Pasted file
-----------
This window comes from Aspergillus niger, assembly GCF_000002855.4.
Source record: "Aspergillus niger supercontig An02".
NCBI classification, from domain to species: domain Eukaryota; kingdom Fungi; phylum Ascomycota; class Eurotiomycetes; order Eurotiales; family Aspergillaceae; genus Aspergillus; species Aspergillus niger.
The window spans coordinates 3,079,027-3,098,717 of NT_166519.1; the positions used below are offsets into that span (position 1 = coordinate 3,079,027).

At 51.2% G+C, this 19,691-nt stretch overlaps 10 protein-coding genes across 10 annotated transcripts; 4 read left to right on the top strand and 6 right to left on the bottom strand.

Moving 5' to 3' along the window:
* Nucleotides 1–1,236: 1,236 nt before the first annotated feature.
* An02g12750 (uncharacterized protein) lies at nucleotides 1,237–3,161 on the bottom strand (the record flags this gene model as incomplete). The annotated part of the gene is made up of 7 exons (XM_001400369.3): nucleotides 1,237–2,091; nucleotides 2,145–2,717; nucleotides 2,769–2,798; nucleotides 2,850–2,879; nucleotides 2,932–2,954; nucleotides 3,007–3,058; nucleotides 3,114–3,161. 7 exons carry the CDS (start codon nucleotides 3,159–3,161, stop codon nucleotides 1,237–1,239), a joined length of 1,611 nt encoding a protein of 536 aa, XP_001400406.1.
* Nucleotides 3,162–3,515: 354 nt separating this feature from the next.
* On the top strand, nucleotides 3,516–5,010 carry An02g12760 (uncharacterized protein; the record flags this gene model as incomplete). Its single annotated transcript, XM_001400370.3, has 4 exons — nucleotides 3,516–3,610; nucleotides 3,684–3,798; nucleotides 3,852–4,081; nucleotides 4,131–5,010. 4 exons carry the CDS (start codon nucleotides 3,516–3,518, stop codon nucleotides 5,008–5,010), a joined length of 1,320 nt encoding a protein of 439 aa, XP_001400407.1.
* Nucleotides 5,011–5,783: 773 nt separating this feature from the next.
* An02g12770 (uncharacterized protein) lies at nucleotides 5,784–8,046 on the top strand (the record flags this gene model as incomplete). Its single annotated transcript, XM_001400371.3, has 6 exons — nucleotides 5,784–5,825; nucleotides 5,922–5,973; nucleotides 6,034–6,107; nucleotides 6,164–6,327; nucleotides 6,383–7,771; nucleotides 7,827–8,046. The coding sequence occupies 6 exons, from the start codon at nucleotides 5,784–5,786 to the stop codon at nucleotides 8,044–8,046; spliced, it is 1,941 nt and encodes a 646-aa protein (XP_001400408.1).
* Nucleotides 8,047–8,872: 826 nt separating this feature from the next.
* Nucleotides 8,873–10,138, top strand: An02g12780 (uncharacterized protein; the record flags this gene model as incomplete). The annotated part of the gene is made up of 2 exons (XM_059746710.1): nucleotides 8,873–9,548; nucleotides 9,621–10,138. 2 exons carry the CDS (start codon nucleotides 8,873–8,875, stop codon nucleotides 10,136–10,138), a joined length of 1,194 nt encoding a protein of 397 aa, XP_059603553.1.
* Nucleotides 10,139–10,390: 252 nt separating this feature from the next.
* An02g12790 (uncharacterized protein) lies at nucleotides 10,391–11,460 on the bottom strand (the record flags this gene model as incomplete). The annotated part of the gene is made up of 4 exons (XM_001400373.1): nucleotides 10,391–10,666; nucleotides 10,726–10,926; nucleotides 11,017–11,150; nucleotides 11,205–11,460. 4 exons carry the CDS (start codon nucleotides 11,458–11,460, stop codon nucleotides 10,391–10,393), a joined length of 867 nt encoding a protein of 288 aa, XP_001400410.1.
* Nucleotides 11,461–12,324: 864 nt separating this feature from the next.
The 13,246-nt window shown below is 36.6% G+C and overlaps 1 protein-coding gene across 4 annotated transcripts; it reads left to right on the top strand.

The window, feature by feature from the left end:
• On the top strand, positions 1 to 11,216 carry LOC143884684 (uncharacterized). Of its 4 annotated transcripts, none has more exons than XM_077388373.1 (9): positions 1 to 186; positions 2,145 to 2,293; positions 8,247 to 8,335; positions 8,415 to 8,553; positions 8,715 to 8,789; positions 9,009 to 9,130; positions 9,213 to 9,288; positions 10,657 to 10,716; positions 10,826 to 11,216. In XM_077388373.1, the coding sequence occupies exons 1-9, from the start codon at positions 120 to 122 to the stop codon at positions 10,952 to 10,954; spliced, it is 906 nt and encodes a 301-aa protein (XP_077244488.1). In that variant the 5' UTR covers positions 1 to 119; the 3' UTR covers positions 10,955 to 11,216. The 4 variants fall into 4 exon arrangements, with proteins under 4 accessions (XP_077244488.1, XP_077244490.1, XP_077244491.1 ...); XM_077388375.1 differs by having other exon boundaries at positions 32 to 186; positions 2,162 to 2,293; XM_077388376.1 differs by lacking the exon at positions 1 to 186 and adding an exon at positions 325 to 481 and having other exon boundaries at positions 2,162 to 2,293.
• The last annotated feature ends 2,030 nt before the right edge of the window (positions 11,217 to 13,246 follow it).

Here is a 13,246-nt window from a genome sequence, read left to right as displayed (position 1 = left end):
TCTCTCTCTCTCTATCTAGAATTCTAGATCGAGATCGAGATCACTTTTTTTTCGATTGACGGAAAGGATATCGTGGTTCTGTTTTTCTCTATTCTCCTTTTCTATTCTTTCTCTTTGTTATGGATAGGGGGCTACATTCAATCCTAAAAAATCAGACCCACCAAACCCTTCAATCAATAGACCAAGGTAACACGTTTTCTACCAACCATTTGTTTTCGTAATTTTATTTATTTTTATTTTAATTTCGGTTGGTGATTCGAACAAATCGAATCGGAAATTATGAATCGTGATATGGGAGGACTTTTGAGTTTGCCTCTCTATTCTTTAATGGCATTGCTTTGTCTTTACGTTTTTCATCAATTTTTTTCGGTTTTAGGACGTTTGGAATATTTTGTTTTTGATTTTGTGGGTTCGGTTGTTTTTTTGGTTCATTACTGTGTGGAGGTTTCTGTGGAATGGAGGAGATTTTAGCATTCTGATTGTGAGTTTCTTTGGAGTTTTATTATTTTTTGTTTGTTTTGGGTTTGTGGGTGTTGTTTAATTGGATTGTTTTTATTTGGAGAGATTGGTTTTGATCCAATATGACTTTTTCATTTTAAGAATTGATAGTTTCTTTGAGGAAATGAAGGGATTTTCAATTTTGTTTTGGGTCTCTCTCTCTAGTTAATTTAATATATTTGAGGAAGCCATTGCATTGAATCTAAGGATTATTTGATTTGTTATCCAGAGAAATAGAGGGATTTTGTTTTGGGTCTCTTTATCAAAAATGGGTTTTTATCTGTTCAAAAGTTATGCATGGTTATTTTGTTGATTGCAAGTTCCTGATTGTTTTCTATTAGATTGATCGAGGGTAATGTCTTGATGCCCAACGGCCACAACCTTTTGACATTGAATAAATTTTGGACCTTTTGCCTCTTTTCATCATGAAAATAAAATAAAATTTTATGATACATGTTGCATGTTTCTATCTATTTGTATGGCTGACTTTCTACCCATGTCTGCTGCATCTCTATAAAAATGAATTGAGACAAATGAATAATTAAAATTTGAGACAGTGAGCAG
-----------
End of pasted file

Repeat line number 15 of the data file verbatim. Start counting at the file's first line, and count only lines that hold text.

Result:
* Nucleotides 10,139–10,390: 252 nt separating this feature from the next.